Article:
I still use my Nikon P900 and while it does have it's limitations and won't produce the same quality of image as a DSLR with a long quality lens, I'd highly recommend it for a birding camera, especially in Bird Watching mode. It is fairly quick to auto focus but like any camera, it slows down as the light drops. Manual focus is terribly slow making it virtually useless, or I don't understand how it's suppose to work which makes it useless. I just don't use manual focus, or manual exposure, with the P900. With the 2000mm optical zoom it's pretty easy to fill the frame with the bird which allows auto focus to find the target easily and get the right exposure. I often zoom right past the branches that the AF might otherwise focus on thus eliminating the need for manual focus most of the time. In my opinion, the zoom or reach of your camera is the main factor in getting decent bird photos. If you can zoom in close enough on your bird and fill the frame with your subject, there's less chance the camera will get the wrong focus point or the wrong exposure while using the auto settings. While the image quality of point and shoot super zooms can't compare to the quality of DSLR cameras with long lenses, you simply can't get a DSLR with 2000mm of optical zoom. For birding and getting IDable photos, I would recommend the longest lens possible, whether it's on a point and shoot or a DSLR. For the best quality images I would recommend buying lottery tickets  :classic_laugh: because quality lenses for DSLRs get more and more expensive as they get longer. 

These first 2 photos show how the reach of a super zoom can come in handy. I spotted a bird fly into the tree on the far side of the yard, marked with a small circle in the first image taken at 24mm. The second photo shows the detail I could make out when the camera was at 2000mm. Neither photo is anything special, but as you can see, the super zoom put me close enough to easily ID the flicker.

DSCN0250-2.thumb.jpg.28de9d3b2e9f6b1a9273d0a5799b3237.jpg

DSCN0247.thumb.JPG.103a5256f664d1639a9093574c0c07a3.JPG

 

This last photo is one where I had trouble locking focus on the bird because of the branches in front of it. The solution was to zoom in far enough to make the small opening in front of the bird a bigger opening. Again, not a stellar shot, but I'd consider it to be a decent shot and worthy of the keeper pile.

DSCN0846-2.thumb.jpg.230dcbb18a8a9f98eafbddb8c69702cb.jpg

 

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47 minutes ago, lonestranger said:

I still use my Nikon P900 and while it does have it's limitations and won't produce the same quality of image as a DSLR with a long quality lens, I'd highly recommend it for a birding camera, especially in Bird Watching mode. It is fairly quick to auto focus but like any camera, it slows down as the light drops. Manual focus is terribly slow making it virtually useless, or I don't understand how it's suppose to work which makes it useless. I just don't use manual focus, or manual exposure, with the P900. With the 2000mm optical zoom it's pretty easy to fill the frame with the bird which allows auto focus to find the target easily and get the right exposure. I often zoom right past the branches that the AF might otherwise focus on thus eliminating the need for manual focus most of the time. In my opinion, the zoom or reach of your camera is the main factor in getting decent bird photos. If you can zoom in close enough on your bird and fill the frame with your subject, there's less chance the camera will get the wrong focus point or the wrong exposure while using the auto settings. While the image quality of point and shoot super zooms can't compare to the quality of DSLR cameras with long lenses, you simply can't get a DSLR with 2000mm of optical zoom. For birding and getting IDable photos, I would recommend the longest lens possible, whether it's on a point and shoot or a DSLR. For the best quality images I would recommend buying lottery tickets  :classic_laugh: because quality lenses for DSLRs get more and more expensive as they get longer.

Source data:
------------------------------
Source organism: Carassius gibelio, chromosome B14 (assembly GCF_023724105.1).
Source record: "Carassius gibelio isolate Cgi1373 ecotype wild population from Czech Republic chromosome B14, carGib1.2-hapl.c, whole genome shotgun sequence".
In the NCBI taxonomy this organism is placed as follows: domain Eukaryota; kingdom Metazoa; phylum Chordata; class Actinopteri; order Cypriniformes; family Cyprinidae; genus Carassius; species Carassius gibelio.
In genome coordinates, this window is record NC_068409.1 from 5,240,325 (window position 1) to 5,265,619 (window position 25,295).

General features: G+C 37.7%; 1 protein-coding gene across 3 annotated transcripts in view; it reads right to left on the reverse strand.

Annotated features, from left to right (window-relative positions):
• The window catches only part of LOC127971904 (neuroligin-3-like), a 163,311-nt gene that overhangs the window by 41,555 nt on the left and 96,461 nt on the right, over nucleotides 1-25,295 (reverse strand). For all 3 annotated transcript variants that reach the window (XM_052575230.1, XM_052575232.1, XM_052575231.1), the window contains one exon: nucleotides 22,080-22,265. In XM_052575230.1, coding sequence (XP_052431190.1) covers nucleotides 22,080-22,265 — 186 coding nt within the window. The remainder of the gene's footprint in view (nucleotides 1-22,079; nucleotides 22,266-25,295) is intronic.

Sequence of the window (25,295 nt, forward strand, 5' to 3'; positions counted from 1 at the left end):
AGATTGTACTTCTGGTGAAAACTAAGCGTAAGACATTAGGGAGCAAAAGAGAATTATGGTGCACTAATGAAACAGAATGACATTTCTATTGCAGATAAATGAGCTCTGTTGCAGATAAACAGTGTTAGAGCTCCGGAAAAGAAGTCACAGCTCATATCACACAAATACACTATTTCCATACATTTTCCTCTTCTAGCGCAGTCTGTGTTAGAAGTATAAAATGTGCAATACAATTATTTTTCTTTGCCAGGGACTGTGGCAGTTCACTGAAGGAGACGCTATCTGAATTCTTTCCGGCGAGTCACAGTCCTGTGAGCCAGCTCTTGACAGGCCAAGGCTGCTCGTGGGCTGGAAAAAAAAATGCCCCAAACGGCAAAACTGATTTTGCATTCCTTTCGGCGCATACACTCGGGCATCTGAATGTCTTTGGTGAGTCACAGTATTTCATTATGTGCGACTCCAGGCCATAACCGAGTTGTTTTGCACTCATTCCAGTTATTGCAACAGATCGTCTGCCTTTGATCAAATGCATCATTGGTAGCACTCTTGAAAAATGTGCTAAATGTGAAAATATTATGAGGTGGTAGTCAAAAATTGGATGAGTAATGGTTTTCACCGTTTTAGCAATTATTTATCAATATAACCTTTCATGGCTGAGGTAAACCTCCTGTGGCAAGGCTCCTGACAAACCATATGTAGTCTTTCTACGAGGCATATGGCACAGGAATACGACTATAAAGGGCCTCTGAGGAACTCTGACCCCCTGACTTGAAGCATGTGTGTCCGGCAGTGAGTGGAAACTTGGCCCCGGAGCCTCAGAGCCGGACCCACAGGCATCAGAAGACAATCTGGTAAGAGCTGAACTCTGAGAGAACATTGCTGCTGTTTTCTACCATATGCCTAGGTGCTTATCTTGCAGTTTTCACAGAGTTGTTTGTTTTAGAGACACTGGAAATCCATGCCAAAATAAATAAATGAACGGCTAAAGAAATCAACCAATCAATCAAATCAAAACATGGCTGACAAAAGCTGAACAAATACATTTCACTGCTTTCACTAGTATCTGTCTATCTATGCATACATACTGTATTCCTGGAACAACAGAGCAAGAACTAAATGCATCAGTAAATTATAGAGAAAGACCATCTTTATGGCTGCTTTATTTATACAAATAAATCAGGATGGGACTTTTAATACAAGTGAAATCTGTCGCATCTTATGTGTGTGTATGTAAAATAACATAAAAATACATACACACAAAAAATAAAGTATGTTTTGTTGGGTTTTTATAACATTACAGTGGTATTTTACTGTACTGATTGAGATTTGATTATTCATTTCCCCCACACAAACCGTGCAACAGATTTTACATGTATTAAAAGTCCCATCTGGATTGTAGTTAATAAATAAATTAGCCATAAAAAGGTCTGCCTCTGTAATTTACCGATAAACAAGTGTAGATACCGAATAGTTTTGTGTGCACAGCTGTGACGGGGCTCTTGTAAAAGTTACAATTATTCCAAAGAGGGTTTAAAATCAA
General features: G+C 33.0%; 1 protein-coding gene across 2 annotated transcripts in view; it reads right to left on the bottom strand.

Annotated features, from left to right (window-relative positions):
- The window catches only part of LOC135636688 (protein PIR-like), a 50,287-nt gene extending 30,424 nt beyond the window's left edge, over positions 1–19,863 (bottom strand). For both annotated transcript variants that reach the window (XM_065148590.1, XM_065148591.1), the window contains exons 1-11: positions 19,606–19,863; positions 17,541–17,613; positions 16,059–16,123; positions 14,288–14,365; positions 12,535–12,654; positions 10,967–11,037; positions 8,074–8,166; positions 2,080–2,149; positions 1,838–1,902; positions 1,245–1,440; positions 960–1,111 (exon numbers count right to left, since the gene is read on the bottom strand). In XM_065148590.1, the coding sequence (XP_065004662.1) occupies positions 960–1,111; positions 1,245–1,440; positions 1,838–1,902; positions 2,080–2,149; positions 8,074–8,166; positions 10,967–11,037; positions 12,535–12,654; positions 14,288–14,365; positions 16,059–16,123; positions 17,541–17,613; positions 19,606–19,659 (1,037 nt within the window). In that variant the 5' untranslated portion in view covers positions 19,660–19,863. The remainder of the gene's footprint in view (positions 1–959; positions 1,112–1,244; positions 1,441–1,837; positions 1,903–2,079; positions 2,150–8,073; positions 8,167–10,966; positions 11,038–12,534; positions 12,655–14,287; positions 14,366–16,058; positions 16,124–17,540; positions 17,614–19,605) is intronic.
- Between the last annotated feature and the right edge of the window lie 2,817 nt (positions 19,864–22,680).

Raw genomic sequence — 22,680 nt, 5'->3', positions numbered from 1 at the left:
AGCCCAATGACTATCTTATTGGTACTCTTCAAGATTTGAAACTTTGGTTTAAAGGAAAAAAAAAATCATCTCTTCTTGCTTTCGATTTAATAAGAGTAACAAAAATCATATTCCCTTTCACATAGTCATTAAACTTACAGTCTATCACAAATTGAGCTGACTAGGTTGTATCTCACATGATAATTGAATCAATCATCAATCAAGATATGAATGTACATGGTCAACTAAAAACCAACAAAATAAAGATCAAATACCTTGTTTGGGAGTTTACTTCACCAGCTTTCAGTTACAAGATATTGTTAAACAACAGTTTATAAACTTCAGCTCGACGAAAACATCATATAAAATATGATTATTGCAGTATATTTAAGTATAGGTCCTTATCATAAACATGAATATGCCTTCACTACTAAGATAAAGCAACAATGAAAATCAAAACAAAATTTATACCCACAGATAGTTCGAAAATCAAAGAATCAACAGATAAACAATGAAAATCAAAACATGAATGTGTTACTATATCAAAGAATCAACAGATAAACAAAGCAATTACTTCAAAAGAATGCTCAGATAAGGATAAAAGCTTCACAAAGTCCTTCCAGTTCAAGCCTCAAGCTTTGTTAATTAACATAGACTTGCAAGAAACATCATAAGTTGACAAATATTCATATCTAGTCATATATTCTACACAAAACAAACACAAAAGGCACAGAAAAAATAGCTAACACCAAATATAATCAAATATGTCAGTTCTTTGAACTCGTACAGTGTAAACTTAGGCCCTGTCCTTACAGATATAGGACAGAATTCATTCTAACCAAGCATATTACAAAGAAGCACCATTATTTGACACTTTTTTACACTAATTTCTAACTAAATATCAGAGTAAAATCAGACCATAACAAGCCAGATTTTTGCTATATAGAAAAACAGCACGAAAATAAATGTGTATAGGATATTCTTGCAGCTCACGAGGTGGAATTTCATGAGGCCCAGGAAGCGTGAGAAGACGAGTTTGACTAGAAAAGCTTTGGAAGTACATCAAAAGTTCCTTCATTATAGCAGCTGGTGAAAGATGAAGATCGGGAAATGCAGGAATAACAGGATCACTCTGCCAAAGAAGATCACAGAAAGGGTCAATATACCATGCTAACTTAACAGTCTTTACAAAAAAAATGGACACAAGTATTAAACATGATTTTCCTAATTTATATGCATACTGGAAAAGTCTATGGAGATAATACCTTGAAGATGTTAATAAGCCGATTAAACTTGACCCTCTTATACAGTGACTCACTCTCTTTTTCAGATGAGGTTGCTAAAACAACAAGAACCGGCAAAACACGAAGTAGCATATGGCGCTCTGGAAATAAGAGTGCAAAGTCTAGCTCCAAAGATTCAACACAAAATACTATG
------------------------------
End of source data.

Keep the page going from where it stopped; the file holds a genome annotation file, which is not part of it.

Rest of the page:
These first 2 photos show how the reach of a super zoom can come in handy. I spotted a bird fly into the tree on the far side of the yard, marked with a small circle in the first image taken at 24mm. The second photo shows the detail I could make out when the camera was at 2000mm. Neither photo is anything special, but as you can see, the super zoom put me close enough to easily ID the flicker.

This last photo is one where I had trouble locking focus on the bird because of the branches in front of it. The solution was to zoom in far enough to make the small opening in front of the bird a bigger opening. Again, not a stellar shot, but I'd consider it to be a decent shot and worthy of the keeper pile.

I agree, the sapsucker is a definite keeper.

It seems my trade off is reach vs. ease of focus.  I just discovered there's a P950, so I'll compare it.  The zoom on the P1000 is ridonkulous, and I think I read it can be focused manually with a ring.   I'm also looking at a D7500 DSLR and Z 50 mirrorless, which have comparable size sensors with the P1000,  but I just don't know if I can afford lenses with the reach I've become accustomed to.

Thanks.

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I saw someone with the P1000 once and it’s a very chunky looking camera. It’s almost a pound heavier than the P950 at ~3lbs. 
Though, I suppose DSLR cameras get way heavier 

I almost bought the P1000 as an upgrade from the P600, but I don’t think it has any actual difference other than the zoom.